There were several respectful younger audience members at this matinee performance, but with a running time of 2:50, some budding theatergoers may find it a bit long.
The titular Nether of this dystopian play is an immersive cyberspace where anything imaginable—legal or otherwise—is possible. Its weakness is the condescending script: for some reason, the old saw that pornography leads technological advances is trotted out. A police detective, investigating improprieties in the Nether, has precisely one verb to play: to hector.
A cloudy plexiglas box encloses the set in early sequences, causing significant audibility problems for us in row E.
The dismal enterprise is lightened by Jared Mezzocchi’s dazzling projections and the performance of Maya Brettell as Iris, a fantasy avatar.
- The Nether, by Jennifer Haley, directed by Shana Cooper, Woolly Mammoth Theatre Company, Washington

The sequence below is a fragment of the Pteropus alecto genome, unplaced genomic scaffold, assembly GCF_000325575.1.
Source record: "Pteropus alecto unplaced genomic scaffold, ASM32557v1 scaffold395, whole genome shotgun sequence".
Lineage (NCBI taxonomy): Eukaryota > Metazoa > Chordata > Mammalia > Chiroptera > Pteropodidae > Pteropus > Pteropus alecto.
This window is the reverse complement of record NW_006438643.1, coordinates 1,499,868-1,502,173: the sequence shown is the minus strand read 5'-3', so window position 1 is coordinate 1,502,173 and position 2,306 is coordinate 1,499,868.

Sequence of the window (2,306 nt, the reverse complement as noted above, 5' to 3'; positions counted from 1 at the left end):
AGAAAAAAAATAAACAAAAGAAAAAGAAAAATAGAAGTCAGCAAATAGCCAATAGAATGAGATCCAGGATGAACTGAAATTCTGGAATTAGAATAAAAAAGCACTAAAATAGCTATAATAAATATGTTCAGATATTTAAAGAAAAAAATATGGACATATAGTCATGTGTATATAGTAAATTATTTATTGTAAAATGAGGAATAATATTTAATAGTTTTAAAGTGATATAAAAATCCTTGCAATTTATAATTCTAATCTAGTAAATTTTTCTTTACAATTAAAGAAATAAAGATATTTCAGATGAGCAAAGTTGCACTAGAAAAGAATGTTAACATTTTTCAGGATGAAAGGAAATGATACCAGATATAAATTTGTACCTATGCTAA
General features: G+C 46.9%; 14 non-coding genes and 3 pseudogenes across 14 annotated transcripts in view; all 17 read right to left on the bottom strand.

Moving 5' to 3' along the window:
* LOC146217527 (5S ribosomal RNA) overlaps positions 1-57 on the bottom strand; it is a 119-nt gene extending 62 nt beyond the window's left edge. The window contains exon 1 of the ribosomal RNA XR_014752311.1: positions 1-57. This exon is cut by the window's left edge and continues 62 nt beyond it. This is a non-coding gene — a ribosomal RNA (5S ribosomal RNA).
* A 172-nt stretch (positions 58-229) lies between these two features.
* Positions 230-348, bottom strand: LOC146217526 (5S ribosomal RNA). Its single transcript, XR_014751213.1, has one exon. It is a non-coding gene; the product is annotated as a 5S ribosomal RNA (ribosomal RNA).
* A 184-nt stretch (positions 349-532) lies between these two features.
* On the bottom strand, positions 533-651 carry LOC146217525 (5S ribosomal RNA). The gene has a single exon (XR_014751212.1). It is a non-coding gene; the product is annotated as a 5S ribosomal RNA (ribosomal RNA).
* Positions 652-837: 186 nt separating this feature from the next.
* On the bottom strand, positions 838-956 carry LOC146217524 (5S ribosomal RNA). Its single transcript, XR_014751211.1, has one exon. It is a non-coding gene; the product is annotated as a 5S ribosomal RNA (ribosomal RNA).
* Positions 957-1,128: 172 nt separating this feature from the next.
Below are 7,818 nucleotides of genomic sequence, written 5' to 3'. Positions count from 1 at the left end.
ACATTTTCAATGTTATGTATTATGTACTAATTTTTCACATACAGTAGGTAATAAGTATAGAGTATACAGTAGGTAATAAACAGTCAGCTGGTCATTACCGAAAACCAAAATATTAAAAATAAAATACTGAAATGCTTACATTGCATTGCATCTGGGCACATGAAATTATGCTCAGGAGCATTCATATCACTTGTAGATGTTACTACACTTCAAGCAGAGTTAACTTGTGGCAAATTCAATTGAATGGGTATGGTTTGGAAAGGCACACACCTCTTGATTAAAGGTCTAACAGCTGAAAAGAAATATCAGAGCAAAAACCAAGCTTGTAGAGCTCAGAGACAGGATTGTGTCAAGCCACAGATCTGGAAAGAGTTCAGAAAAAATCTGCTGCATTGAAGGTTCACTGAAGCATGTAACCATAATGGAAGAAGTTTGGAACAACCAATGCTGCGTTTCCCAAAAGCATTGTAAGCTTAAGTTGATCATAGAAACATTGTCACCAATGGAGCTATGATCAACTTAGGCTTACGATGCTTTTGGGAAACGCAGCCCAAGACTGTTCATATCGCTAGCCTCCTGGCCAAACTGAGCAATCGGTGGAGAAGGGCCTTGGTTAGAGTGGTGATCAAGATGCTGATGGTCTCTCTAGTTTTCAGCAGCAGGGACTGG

Rajiv Joseph fancies two guards assigned duty at the soon-to-be-unveiled Taj Mahal in 1648: the dour, straight arrow Humayun (Ethan Hova) and the free-spirited, bumbling, imaginative Babur (the fearless Kenneth De Abrew). They’re called upon to execute a quite bloody task, and their temporary paralysis in reaction to this horror turns out to be quite funny: complementary disabilities that suggest Beckett’s similarly doomed Hamm and Clov. Sound designer Palmer Hefferan conjures an ominous sonic landscape in the pre-dawn hours while the two clowns await their fate.
- Gaurds at the Taj, by Rajiv Joseph, directed by John Vreeke, Woolly Mammoth Theatre Company, Washington